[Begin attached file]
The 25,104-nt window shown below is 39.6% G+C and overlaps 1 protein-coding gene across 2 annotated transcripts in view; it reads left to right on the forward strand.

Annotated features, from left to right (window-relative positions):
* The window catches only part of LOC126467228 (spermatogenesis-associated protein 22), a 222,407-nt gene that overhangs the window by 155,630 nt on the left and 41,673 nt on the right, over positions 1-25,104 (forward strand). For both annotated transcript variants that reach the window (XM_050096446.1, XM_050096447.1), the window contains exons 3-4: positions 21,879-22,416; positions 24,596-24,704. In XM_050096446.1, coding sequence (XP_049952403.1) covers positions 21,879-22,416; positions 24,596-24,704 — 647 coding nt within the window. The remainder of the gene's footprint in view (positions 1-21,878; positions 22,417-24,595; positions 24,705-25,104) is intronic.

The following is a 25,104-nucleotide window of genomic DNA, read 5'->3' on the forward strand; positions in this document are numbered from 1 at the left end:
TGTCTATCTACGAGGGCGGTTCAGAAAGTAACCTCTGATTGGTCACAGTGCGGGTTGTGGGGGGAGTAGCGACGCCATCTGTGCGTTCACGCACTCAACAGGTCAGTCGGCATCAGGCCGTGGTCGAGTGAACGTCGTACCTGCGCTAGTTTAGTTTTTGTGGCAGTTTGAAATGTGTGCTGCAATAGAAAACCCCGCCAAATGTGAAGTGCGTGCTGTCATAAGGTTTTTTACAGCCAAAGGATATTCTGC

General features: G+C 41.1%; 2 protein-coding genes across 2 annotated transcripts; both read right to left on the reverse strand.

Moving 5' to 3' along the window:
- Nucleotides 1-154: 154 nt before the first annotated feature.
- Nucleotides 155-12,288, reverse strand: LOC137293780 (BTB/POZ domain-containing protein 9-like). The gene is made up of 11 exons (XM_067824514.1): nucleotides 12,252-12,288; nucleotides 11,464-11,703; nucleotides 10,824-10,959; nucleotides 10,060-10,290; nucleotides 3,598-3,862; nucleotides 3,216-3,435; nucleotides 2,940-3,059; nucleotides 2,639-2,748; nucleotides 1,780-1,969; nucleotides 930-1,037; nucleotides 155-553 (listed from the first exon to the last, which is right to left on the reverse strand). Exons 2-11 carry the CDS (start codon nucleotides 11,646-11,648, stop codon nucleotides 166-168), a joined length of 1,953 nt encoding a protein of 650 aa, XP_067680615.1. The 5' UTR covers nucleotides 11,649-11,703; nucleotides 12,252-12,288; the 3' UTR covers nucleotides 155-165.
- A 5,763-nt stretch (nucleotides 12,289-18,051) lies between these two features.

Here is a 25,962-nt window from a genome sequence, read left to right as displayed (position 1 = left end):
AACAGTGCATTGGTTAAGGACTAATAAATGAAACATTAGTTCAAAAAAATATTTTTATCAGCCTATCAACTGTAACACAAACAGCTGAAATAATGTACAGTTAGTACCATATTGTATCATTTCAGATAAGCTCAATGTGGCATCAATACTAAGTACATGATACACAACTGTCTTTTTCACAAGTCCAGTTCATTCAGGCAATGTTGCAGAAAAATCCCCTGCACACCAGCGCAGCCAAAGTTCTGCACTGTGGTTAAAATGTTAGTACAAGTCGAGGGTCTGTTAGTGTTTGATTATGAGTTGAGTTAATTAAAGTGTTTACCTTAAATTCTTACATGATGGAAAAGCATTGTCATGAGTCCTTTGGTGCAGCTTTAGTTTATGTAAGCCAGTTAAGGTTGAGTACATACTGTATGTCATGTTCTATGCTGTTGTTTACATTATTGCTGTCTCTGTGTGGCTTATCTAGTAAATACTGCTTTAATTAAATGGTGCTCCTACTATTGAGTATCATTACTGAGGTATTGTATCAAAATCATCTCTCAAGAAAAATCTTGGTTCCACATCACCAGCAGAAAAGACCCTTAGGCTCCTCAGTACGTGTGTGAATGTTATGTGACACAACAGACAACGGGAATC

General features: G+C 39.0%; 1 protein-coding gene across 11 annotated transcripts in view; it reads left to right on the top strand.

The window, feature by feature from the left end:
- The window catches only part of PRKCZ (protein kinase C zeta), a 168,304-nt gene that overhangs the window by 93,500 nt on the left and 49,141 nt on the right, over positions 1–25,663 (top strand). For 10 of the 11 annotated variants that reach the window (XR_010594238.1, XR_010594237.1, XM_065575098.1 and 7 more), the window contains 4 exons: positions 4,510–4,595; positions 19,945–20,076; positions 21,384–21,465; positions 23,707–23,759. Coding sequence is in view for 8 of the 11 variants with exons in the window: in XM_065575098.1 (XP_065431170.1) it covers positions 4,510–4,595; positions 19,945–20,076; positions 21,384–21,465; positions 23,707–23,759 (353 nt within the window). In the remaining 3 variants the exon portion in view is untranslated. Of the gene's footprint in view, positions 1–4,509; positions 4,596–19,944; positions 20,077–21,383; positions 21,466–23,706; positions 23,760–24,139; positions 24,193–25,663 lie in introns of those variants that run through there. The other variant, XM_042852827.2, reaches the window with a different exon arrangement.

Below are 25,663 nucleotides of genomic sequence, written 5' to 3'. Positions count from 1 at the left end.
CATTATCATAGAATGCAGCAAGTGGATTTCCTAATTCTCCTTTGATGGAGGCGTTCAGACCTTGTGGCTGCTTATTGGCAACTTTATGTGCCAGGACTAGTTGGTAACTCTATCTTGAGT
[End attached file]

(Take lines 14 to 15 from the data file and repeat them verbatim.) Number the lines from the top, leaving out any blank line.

The window, feature by feature from the left end:
- The window catches only part of PRKCZ (protein kinase C zeta), a 168,304-nt gene that overhangs the window by 93,500 nt on the left and 49,141 nt on the right, over positions 1–25,663 (top strand). For 10 of the 11 annotated variants that reach the window (XR_010594238.1, XR_010594237.1, XM_065575098.1 and 7 more), the window contains 4 exons: positions 4,510–4,595; positions 19,945–20,076; positions 21,384–21,465; positions 23,707–23,759. Coding sequence is in view for 8 of the 11 variants with exons in the window: in XM_065575098.1 (XP_065431170.1) it covers positions 4,510–4,595; positions 19,945–20,076; positions 21,384–21,465; positions 23,707–23,759 (353 nt within the window). In the remaining 3 variants the exon portion in view is untranslated. Of the gene's footprint in view, positions 1–4,509; positions 4,596–19,944; positions 20,077–21,383; positions 21,466–23,706; positions 23,760–24,139; positions 24,193–25,663 lie in introns of those variants that run through there. The other variant, XM_042852827.2, reaches the window with a different exon arrangement.